4) Set up artificial boundaries. If you want a target of 80 people to attend your wedding, you could choose a venue with a max of 85-90. Or, if you are dealing with a BYO-type place that you love, cost might also be a great deterrent. Say you want to have your wedding at a historic location that only allows tented receptions, which means you have to rent e-v-e-r-y-t-h-i-n-g. This may bring your per person cost to, say, $250/person and you've decided that's awesome because it means you can only realistically invite 50 people. That way, you can blame it on "circumstances beyond your control." It may not always work, but it's something to think about.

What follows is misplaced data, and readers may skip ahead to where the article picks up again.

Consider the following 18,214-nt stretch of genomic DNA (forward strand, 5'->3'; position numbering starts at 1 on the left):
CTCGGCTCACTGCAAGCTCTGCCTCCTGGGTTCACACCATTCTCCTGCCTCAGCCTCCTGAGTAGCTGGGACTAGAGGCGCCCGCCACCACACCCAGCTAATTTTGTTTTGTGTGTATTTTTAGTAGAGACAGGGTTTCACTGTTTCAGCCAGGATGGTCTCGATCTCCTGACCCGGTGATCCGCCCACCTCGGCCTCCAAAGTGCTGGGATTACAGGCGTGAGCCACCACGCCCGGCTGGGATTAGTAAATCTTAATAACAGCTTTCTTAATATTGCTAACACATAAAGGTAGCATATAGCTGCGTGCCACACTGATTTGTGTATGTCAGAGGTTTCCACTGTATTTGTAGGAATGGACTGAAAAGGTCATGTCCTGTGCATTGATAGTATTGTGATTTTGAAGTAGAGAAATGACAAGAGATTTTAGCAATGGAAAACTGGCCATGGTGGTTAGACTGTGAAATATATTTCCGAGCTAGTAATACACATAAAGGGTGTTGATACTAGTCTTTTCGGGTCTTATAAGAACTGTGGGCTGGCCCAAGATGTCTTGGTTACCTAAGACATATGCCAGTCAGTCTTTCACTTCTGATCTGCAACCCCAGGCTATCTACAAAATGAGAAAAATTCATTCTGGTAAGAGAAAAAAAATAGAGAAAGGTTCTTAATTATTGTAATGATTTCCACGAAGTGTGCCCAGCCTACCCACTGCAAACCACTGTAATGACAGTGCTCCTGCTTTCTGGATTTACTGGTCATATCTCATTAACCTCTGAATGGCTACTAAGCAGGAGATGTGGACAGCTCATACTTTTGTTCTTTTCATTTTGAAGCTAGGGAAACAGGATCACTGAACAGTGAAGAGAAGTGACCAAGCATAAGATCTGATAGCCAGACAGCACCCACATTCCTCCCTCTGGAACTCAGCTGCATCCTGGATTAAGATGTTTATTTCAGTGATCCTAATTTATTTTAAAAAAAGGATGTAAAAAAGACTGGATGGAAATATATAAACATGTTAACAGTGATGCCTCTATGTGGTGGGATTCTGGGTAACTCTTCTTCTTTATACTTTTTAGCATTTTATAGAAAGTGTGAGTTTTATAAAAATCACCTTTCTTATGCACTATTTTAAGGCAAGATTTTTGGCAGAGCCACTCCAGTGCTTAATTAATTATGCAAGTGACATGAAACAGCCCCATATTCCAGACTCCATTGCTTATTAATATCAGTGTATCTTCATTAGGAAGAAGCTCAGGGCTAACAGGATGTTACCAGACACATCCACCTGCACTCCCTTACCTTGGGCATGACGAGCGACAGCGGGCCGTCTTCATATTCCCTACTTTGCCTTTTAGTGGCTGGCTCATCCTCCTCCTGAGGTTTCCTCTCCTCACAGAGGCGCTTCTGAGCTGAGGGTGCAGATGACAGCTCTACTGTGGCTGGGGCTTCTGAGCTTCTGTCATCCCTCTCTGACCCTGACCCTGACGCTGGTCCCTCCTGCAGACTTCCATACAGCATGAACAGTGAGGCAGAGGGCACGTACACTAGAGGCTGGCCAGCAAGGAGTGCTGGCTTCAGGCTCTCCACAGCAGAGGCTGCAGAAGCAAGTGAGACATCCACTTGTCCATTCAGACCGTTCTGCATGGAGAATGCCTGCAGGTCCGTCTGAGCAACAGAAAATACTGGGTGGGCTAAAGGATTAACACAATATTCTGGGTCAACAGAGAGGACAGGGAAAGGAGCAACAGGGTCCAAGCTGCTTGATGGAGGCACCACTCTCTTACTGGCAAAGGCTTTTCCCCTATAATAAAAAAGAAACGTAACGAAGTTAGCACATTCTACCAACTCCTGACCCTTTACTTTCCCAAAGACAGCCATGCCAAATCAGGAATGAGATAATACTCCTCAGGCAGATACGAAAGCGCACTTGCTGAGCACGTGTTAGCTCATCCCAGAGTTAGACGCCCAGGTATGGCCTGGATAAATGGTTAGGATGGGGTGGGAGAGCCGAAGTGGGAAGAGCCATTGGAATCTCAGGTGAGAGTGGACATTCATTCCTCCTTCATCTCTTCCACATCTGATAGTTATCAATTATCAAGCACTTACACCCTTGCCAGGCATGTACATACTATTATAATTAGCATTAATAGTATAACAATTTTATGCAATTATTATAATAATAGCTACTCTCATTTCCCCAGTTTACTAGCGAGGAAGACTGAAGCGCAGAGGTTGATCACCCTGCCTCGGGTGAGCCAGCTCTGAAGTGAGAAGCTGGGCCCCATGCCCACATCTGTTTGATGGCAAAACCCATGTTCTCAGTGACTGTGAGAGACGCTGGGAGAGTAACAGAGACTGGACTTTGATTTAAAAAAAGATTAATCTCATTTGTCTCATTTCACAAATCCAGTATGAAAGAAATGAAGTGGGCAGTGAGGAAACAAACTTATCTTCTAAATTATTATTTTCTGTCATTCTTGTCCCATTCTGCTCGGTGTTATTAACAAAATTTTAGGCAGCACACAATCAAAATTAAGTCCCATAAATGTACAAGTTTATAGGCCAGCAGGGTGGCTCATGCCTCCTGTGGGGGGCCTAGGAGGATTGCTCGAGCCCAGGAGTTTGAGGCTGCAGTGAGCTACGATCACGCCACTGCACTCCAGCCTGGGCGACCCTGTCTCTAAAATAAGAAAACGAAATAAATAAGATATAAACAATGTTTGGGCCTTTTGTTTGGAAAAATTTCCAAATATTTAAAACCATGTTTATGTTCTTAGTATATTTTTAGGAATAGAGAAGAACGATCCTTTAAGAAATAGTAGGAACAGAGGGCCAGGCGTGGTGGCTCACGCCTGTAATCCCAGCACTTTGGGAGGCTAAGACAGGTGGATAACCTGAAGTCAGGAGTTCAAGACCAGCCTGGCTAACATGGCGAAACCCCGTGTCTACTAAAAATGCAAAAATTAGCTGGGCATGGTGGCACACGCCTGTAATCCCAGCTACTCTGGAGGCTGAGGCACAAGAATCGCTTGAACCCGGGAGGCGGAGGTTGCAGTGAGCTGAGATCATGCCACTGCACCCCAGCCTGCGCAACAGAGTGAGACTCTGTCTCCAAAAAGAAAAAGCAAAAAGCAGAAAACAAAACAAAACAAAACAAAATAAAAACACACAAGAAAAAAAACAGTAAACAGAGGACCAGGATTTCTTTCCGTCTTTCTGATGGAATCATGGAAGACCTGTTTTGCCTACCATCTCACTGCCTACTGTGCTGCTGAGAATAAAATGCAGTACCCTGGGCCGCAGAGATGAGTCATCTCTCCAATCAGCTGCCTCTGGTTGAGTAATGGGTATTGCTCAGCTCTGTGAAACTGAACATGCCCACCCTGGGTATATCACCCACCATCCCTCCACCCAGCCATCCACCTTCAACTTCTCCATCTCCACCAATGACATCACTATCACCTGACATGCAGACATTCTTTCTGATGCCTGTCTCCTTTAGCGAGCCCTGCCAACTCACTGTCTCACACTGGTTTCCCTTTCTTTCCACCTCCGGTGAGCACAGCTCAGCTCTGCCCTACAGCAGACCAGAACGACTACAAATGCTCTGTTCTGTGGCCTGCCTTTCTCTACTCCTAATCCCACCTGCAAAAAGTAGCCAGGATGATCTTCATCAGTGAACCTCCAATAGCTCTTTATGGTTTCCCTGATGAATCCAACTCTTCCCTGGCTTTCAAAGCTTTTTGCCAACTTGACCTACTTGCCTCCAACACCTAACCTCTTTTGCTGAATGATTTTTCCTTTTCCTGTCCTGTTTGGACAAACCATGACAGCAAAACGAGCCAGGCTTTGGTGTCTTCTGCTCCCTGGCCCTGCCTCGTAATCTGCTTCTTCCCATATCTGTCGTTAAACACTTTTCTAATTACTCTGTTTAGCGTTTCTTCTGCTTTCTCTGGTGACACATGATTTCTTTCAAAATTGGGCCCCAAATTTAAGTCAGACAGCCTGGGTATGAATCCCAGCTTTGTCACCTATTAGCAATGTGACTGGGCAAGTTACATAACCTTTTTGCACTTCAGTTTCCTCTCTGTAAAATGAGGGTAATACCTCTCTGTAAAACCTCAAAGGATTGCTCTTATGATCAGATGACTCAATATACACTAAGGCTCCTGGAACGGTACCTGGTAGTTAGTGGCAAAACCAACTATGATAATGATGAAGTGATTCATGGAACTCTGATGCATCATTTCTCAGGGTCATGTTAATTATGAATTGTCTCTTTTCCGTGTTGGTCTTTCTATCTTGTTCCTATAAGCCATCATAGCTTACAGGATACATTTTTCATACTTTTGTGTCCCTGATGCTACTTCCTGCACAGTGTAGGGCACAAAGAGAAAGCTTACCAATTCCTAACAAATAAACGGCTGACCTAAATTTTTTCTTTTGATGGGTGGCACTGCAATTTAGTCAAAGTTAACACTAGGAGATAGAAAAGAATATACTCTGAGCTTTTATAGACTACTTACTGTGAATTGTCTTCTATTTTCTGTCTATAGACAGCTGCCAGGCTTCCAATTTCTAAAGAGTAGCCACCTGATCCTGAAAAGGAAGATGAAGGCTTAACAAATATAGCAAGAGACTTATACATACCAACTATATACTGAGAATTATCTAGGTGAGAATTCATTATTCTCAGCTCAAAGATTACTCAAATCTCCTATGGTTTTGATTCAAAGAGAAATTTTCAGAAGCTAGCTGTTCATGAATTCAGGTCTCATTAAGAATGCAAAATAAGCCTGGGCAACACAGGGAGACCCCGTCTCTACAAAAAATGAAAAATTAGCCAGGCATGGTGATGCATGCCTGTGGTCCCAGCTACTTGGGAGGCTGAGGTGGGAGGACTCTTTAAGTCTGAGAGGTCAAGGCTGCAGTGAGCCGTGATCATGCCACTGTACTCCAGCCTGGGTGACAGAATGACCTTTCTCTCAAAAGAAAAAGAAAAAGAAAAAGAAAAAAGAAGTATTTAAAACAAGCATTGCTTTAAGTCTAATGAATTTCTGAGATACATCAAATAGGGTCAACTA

I hope this is helpful. Your guest list affects almost everything else in your budget, and 10 extra people that you didn't anticipate or 10 people that don't show up can be equally nerve-wracking and stress-inducing. Save yourself a headache (or ulcer) and take hold of your guest list by the horns and be the boss of it. You'll be happy that you did!